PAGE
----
Should Arab states consider an armed intervention in Syria?

I don’t think there is going to be any external military intervention in Syria, not from anyone and not from the Arab states for sure. There is no Arab state that has the military capability to intervene in Syria. Syria has a large army, something like a quarter of a million men; it has a lot of battle experience; it has effective weapon systems—at least comparable to what might be used against it locally.

Additionally, since Assad assumed the presidency, the Syrian army has undergone certain transformations in terms of developing special forces and encouraging types of new tactics and doctrines. So the question needs to be asked, “Who is going to take this on?” Western powers understand that it would be much more difficult to do in Syria what they did in Libya.

How should the West respond to the escalating violence?

The West is stuck in a position where it’s not at all obvious what options it has. It doesn’t really have a military option, partly because Russia and China would veto a UN-based intervention and they would stand very firmly against a non-UN intervention, for example, under NATO terms. Additionally, Turkey wouldn’t go along with providing the sort of logistical support or deployment support that would be necessary to approach Syria with an intervention. And the Russian navy has been visiting Syrian ports in the last few months.

That leaves economic sanctions, which history has shown are extremely slow and inefficient and usually do tremendous damage to the local population without necessarily removing the regime. We talk about smart sanctions and targeted sanctions that are aimed mainly at the regime itself, which is good—at least the attempt is being made.

But the reality is that the League of Arab States did impose smart sanctions at the end of November, which still allow the movement of capital, trade, and goods that are important for the survival of ordinary people. But if that sort of flow continues, then the regime will probably be even more comfortable. You can prevent regime officials from traveling, you might close some of their bank accounts, but that doesn’t mean the end of the world for them.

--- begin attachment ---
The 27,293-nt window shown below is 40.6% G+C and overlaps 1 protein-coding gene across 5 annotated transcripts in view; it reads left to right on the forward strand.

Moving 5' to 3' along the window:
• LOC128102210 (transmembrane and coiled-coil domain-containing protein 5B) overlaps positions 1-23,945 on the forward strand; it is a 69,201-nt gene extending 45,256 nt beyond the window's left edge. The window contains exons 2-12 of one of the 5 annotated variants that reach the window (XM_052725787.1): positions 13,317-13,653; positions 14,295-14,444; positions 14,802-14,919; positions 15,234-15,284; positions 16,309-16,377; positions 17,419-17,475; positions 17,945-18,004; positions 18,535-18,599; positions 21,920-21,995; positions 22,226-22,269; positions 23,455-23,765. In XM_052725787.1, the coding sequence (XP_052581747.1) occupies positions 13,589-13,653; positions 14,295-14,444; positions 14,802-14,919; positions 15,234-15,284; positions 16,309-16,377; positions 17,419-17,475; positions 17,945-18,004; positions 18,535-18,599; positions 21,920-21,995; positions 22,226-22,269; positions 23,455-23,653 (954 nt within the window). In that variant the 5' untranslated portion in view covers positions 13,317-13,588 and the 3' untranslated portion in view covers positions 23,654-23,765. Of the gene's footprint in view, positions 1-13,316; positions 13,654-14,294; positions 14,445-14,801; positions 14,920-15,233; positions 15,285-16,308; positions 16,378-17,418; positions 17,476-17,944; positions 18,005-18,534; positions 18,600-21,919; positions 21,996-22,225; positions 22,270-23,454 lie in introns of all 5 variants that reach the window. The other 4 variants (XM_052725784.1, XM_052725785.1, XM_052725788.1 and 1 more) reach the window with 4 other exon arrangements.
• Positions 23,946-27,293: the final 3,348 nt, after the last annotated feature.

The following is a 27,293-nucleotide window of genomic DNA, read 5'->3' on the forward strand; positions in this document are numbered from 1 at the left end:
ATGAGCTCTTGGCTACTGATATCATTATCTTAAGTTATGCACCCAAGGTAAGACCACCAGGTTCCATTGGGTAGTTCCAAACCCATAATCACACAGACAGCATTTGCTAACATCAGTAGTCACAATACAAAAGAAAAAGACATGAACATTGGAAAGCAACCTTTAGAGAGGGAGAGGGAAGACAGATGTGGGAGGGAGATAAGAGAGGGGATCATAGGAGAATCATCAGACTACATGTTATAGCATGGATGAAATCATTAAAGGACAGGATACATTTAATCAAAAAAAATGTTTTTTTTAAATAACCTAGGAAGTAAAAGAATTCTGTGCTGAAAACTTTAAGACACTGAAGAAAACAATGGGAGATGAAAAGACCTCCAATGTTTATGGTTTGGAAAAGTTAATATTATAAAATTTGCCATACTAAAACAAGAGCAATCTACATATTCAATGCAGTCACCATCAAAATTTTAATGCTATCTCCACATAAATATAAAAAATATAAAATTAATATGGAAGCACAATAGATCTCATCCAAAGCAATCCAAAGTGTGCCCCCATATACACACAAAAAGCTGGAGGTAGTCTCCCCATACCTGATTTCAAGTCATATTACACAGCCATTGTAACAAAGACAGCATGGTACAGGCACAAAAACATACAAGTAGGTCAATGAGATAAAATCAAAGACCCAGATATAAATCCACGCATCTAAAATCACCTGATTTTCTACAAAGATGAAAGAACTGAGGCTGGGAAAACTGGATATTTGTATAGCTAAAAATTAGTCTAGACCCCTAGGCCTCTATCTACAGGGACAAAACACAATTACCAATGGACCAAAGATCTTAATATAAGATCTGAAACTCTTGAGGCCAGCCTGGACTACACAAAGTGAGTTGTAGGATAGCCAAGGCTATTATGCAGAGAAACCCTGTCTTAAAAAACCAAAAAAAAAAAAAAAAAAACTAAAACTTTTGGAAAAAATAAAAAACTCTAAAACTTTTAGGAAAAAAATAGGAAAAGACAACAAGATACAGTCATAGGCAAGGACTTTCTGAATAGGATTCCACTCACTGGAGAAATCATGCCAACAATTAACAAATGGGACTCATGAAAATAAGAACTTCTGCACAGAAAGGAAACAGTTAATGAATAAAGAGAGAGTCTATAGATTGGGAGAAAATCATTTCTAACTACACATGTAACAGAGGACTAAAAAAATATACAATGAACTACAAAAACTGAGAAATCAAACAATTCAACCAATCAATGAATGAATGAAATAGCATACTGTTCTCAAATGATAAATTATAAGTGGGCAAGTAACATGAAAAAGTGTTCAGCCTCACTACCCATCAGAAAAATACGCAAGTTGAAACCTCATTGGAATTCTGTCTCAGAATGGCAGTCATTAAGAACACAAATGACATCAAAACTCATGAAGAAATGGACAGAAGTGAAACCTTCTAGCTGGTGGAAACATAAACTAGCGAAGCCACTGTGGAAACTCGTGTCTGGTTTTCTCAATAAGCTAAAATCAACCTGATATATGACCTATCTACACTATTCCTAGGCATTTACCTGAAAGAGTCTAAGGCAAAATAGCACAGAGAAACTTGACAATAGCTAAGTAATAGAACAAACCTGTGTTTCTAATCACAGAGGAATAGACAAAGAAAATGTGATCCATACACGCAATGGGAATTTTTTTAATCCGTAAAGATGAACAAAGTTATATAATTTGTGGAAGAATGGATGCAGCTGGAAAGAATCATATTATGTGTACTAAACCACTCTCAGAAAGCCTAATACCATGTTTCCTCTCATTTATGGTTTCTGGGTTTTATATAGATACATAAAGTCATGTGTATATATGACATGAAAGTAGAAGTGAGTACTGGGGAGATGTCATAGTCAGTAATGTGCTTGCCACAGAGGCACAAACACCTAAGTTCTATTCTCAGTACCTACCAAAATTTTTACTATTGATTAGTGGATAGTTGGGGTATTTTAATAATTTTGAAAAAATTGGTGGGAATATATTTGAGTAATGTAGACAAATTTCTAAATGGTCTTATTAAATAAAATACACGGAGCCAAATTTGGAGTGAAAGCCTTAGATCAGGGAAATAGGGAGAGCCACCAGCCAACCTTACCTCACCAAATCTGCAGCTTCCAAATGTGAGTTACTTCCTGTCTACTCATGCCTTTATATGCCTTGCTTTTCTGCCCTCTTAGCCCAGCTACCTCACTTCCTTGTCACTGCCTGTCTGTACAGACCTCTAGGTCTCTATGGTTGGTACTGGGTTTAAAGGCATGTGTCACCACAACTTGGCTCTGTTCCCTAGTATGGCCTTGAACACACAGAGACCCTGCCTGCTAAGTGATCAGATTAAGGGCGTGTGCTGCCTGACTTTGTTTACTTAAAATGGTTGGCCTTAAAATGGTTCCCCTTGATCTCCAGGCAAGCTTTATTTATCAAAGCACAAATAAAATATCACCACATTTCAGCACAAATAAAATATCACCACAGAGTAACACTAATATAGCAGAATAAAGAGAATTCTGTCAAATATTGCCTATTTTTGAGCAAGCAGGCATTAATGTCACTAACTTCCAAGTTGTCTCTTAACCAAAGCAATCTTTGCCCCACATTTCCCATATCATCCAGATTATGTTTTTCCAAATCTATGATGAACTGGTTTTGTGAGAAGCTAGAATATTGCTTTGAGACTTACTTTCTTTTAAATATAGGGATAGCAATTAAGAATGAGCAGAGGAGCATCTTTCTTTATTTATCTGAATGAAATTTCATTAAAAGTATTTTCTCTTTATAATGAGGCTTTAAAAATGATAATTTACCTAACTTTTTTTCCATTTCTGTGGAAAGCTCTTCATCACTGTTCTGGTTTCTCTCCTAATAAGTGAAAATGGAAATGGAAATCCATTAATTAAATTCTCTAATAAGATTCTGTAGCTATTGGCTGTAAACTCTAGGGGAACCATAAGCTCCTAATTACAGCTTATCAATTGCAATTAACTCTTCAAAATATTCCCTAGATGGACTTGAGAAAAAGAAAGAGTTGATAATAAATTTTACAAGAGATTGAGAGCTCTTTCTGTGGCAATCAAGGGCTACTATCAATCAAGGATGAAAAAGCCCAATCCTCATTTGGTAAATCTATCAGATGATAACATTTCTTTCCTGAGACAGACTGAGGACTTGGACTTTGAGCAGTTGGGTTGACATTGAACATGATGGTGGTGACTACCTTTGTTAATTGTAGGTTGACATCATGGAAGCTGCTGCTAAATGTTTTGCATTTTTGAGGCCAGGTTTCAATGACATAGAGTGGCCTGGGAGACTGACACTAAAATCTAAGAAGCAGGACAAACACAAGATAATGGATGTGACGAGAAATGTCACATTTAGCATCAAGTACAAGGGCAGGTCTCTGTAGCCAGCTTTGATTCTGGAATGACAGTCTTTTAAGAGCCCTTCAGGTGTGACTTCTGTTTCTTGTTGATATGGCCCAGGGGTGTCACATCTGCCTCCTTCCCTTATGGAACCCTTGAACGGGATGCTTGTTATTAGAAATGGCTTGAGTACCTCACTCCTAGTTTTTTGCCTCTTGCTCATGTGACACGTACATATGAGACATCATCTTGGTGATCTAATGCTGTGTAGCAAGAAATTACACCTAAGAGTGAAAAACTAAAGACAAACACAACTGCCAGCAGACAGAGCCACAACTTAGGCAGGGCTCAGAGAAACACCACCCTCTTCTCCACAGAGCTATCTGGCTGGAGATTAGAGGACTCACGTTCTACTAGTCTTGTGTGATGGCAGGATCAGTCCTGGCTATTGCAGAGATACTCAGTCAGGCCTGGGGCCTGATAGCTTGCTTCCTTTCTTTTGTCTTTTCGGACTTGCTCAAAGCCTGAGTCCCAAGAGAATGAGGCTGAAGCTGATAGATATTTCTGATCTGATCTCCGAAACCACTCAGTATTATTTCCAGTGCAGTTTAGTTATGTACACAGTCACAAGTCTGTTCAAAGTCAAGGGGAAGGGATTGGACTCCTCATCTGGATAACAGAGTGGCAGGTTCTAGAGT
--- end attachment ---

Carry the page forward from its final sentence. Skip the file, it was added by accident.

So the dilemma for the West is that the only real options are either military or economic sanctions. And economic sanctions are extremely blunt instruments that are rarely successful and even then only after ten or twenty years.

What is the regional and global significance of the Syrian uprising?

The Syrian uprising is certainly very important in terms of the geopolitics of those who wish to confront Iran. Changing the most important Arab ally of Iran necessarily weakens Tehran’s geopolitical position.

There are those, including the Iranians, who feel that if Syria is lost to Iran then this is both a net gain to the Sunni Arabs on the one hand—Saudi Arabia, Jordan, or Egypt—but also offers a new opportunity for the expansion of Turkish influence and leadership because Turkey has very long historical, social, and economic ties with Syria. Until a year ago, Ankara had very extensive ties with Syria.

Post-conflict in Syria, Turkey will play an immense role. And from an Iranian perspective, this is highly undesirable and for several months already there has been this continual sort of campaign among Iranian propaganda outlets criticizing Turkey and saying that really they are doing America’s or Israel’s bidding.

Additionally, the chance that Iran loses Syria as an ally means Iran will focus all the more on securing its influence in Iraq. The current crisis in the Iraqi government between the increasingly Shia dominated prime minister’s position versus  Vice President Hashimi, who is a Sunni, raises a whole range of questions that arise over the control of the armed forces and of oil, etc. These are all getting revived partly because of this tectonic shift.

Beyond that, just as people said while the Libyan conflict was ongoing that if Muammar Qaddafi survived it was going to be immensely important for other autocrats and other authoritarian regimes, we might say the same again. The survival of the Assad regime in Syria will have a knock-on effect for others in the region.